Pevsner: the Man and His Eponymous Architectural Guides
Nikolaus Pevsner was an academic and writer. He was born in Leipzig in 1902 to Russian-Jewish parents who had moved to Germany at some point before 1900. His parents took German citizenship in 1914 and changed the spelling of their surname from Pewsner to Pevsner. He was one of a number of Austrian and German art historians who left Nazi Germany for Britain in the 1930s bringing with them the founding methods of art and architectural history and helping to develop the subject as a discipline and to bring it to a wider audience. Pevsner arrived in England in 1933 and he published Pioneers of Modern Design in 1936, which is still in print today and is a classic text on design and architecture. (E H Gombrich – author of another classic text The Story of Art – was another emigre). Pevsner was interned at the beginning of the Second World War but the intervention of his friends meant that he was quickly released. After working briefly as a labourer, clearing rubble from the bombed London streets, he took up a part-time lectureship at Birkbeck College (where he continued to lecture until his retirement in 1969) alongside other academic posts which included professorships at both Cambridge and Oxford. He combined his academic life with working for Penguin and the Architectural Press, and took on the role of editor of the Architectural Review while J M Richards (see our blog article Architectural Review: a magazine and its editors) was on war service. He was also a regular contributor to magazines such as The Times Literary Supplement, The Studio and Country Life.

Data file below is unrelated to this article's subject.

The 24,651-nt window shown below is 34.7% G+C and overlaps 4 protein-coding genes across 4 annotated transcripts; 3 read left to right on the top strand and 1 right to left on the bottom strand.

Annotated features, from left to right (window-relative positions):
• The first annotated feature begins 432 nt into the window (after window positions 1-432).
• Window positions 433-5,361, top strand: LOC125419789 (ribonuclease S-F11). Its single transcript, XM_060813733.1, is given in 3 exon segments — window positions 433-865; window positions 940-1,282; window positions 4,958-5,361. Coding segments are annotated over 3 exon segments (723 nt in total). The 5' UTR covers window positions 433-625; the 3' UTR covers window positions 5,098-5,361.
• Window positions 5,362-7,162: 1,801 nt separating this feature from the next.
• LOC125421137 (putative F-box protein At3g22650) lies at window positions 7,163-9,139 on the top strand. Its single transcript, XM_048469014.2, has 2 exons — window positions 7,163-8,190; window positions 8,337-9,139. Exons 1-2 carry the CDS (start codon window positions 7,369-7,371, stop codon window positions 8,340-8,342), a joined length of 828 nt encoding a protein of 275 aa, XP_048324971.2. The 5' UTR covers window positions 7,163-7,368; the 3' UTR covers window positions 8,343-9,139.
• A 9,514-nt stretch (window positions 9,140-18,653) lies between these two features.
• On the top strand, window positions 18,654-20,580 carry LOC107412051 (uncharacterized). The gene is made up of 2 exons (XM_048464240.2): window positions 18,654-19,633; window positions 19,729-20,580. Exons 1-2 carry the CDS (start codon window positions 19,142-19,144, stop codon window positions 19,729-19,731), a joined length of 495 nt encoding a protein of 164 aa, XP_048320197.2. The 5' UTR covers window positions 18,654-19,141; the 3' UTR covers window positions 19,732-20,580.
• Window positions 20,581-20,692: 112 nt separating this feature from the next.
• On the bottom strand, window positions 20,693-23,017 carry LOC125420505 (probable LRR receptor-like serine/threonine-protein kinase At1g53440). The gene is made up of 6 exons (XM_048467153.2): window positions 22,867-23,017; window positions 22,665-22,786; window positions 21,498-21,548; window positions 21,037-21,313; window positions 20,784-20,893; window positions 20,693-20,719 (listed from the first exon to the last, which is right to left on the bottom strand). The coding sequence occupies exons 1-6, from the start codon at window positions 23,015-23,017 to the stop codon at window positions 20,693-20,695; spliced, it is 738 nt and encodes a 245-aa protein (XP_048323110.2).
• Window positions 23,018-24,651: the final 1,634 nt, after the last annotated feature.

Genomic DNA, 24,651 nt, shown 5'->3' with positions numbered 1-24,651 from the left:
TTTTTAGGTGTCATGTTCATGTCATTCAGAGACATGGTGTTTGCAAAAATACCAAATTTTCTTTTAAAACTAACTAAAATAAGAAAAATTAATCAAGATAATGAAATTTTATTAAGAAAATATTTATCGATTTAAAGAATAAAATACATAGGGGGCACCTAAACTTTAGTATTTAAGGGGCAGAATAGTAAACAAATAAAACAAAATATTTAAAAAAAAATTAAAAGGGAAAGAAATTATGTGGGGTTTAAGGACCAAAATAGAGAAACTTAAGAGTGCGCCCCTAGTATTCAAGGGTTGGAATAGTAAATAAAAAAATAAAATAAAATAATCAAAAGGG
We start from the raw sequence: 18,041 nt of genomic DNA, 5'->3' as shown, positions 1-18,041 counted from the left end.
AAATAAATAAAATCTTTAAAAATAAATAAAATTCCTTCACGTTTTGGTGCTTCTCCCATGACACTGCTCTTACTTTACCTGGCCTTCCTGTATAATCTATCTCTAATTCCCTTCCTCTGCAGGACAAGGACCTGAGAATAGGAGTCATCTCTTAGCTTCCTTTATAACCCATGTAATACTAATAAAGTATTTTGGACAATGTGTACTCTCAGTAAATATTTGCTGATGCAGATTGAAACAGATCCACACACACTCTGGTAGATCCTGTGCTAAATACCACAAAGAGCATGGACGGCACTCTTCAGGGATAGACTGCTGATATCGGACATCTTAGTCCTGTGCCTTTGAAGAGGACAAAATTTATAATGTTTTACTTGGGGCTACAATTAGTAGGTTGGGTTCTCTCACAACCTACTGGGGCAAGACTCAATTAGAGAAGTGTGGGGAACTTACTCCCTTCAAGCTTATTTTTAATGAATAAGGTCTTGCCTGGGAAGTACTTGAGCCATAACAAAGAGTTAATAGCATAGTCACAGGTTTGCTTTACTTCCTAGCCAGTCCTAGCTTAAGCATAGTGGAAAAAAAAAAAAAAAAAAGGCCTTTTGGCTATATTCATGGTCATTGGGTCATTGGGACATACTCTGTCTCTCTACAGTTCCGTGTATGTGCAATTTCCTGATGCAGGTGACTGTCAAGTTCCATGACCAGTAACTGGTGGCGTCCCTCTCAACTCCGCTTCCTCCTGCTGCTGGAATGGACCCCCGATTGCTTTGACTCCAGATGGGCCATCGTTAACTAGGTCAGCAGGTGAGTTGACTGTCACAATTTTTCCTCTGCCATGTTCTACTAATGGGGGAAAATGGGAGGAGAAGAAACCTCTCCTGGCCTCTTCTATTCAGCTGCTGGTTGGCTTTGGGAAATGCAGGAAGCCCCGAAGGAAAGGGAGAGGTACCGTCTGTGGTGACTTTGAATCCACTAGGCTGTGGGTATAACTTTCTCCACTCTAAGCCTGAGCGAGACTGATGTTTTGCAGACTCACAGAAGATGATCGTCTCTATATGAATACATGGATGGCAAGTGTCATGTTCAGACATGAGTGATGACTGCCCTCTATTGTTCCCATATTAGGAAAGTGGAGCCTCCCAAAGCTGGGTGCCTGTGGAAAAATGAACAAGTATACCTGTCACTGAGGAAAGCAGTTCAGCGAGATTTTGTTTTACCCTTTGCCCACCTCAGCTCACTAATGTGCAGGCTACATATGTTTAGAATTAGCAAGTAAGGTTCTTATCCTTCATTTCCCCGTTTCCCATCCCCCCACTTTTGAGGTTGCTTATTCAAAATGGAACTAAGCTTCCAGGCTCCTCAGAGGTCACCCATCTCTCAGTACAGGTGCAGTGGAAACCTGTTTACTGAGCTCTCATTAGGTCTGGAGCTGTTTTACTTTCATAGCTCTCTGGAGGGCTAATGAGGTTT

Pevsner’s idea for a topographic series of guides to England, with descriptions of buildings and works of art, was inspired by Georg Denio’s ‘Handbuch der Deutschen Kunstdenkmaler’ (a catalogue of significant German buildings and monuments). He first suggested the idea for the series to Cambridge University Press in 1939 but his proposal was rejected. In the summer of 1945, after having lunch with Allen Lane (the director of Penguin) at Lane’s house on the banks of the River Colne in Middlesex, he raised the idea with his host along with a proposal for a series that would be a detailed survey of European art*. Allen Lane was enthusiastic about both ideas and within a few weeks a deal was agreed and work began on what was to be the Buildings of England series. Pevsner’s contract stated that he was to produce the first volume in the series before 20 July 1950 and he was to devote his whole time to the project, subject to academic engagements of which the publisher was to be notified. The intention was that the whole series would be completed by the mid-1960s and that it would comprise 40 volumes (in fact, the final volume was published in 1974 and there were 46 volumes in total). He was to be given royalties of 10% (until that point he had a annual salary of £900 pa), however, he had to pay for his own secretary and for a significant part of his travel costs.
Pevsner’s approach was a formal, systematic one, with little evaluation or evocation of place. This was in part owing to his style of writing and was in contrast to the more personal approach of the Shell Guides. The guides were were to be pocket-sized and space was limited so no maps of towns or plans of buildings were included. Pevsner was more interested in placing buildings within a broader English context rather than within a local or regional context. The guides were not comprehensive and what was included, as Pevsner himself admitted, was in part dictated by his own tastes. For example, he disliked Art Deco and many fine cinemas were not included. But on the other hand, Pevsner happily included trees which were notable owing to their age, girth and height and other peculiarities that he encountered. As the guides have been revised omissions have been remedied.